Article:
Background Caring for patients and their families at the end of life is a core requirement of the GMC Outcomes for Graduates, as well as NES and NHS Scotland Guidance. However, recent surveys have suggested that medical students feel unprepared for discussing and dealing with issues around death and dying.
Aims To pilot a communication and practical skills session around end of life care to final year medical students assessing whether having a single, focused teaching session enabled them to feel more prepared for their future roles as junior doctors as highlighted by national policy.
Methods Two teaching workshops were run in Spring 2017 at the University of Dundee, each lasting 2.5 hours in total. The sessions included communication with relatives about end of life care and care after death, as well as practical stations on end of life care prescribing and death verification/certification. Following each workshop, students were asked to complete a short survey assessing how useful they found the session and whether they felt more prepared in caring for the dying following it.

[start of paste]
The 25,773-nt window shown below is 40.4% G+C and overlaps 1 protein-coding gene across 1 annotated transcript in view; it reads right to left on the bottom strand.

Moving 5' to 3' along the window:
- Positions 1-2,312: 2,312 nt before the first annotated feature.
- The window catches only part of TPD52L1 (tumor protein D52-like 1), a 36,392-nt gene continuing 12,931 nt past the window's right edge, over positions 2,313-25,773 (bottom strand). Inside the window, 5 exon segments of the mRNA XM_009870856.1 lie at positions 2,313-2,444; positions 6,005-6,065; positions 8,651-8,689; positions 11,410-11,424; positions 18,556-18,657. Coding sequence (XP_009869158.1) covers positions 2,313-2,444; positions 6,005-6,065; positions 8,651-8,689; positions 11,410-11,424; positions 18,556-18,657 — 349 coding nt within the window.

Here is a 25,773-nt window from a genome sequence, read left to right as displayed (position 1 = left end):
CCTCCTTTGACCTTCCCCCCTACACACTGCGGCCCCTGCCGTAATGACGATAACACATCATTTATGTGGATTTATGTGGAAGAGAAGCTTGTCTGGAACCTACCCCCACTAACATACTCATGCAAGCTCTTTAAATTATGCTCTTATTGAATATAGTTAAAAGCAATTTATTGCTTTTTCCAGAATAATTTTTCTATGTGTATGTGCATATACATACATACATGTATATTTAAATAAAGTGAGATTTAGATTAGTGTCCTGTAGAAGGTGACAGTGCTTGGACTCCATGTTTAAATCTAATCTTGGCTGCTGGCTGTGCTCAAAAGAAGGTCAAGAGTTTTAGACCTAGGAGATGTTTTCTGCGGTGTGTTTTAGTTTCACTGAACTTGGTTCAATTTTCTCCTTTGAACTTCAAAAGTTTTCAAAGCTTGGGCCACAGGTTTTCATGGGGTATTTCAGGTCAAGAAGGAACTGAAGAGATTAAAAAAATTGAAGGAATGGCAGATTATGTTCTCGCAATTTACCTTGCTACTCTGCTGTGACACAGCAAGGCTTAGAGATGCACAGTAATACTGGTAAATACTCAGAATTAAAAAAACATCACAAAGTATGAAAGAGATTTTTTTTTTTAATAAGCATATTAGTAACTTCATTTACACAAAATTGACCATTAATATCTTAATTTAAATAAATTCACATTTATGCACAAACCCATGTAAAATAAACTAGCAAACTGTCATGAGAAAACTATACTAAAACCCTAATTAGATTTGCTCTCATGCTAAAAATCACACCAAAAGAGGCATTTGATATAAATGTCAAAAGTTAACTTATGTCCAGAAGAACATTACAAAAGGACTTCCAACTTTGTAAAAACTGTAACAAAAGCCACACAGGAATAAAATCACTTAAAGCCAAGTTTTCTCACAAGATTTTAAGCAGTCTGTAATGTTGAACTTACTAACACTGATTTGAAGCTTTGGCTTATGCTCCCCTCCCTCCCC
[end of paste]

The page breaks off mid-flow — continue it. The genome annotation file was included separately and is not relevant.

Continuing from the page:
Results A total of 47 students attended both sessions and 41 (87%) completed written feedback. All respondents agreed that the workshops helped them feel prepared to care for people who are dying and their relatives. Over 95% of students felt that both communication skills stations were fairly or extremely useful, and over 90% of students felt that the practical stations were fairly or extremely useful.
Conclusions Our feedback shows that final year medical students view teaching around end of life care as an important part of their learning experience and that it would be welcomed if included in their training. Following this, we have integrated this teaching session into the curriculum with plans to further develop it by exploring alternative resources both locally and nationally.